Fruit swells the branches of an old, gnarled apple tree as pickers rush to fill their baskets before a threatening storm rolls in. Soon the rain clouds break open, and the small crew runs for the shelter of a nearby thunder shack. The shake-roofed structure is just steps away, offering cover from the downpour that douses the orchard and the surrounding sweeps of lawn and lush gardens. If this sounds a touch fairy tale, that’s by design. Landscape Architects Jeremy Fillmore and Ryan Talbot imagined exactly that as they compiled a team of talented pros to deftly transform a timeworn Holladay property into a bucolic, storybook retreat.

Northland Design
Located by an old apple tree, this stylized thunder shack creates a fanciful shelter among the gardens and lawns of the wonderfully conceived Holladay property. Photo by Josh Caldwell.

In a tony Holladay enclave where large estates nestle among forested woods, Fillmore and Talbot—principals of Northland Design Group—surveyed the tired one-and-a-half-acre lot with the owners of a stately home below. Their winding drive runs between their property and this neglected site above, so they purchased the upper lot to extend their landscape and to locate a secluded getaway where they could gather and entertain just a short stroll from the main house. The couple enlisted Northland to design the escape and to assemble a top-notch team to create it.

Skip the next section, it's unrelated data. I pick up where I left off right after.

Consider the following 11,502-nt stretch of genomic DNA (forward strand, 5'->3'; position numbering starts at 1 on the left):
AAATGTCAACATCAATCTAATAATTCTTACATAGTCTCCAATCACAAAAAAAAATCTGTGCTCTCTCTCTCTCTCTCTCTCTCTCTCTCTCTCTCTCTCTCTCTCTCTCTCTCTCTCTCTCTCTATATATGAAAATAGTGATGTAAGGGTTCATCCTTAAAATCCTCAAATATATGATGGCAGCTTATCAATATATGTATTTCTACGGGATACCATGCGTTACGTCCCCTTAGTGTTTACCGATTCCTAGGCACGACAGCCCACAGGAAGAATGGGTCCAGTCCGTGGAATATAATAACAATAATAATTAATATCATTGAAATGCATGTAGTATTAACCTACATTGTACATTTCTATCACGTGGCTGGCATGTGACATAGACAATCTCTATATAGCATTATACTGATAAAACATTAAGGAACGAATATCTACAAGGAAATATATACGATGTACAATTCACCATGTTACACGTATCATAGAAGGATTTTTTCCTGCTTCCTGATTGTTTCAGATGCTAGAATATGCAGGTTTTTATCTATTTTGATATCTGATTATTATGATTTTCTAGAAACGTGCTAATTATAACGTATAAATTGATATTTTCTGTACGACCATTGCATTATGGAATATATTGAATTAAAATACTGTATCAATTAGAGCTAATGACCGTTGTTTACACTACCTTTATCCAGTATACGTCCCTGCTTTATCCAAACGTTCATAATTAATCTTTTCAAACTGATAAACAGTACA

Alice Lane Interior Design
Nourishing the owners’ craving for a sophisticated yet comfortable interior, Alice Lane’s Jessica Bennett positioned the cottage’s button-tufted daybed to overlook the rose garden and thunder shack beyond. Photo by Josh Caldwell.

Talk about plot development. Northland began the pastoral narrative by sending Talbot to England’s picturesque Cotswold region to gather ideas and inspiration. There, Talbot marveled at the patchwork of humble stone cottages and meandering dry stone walls that grace rolling hills of green. He also learned of small shacks devised for escaping downpours in open fields and orchards. Each element charmed Fillmore and Talbot, who cast versions of them into this imaginative Utah landscape, including interwoven garden, lawn and patio areas devised for relaxation, play and entertaining. “It was all about creating special moments and experiences for the owners,” Fillmore says. 

Northland Design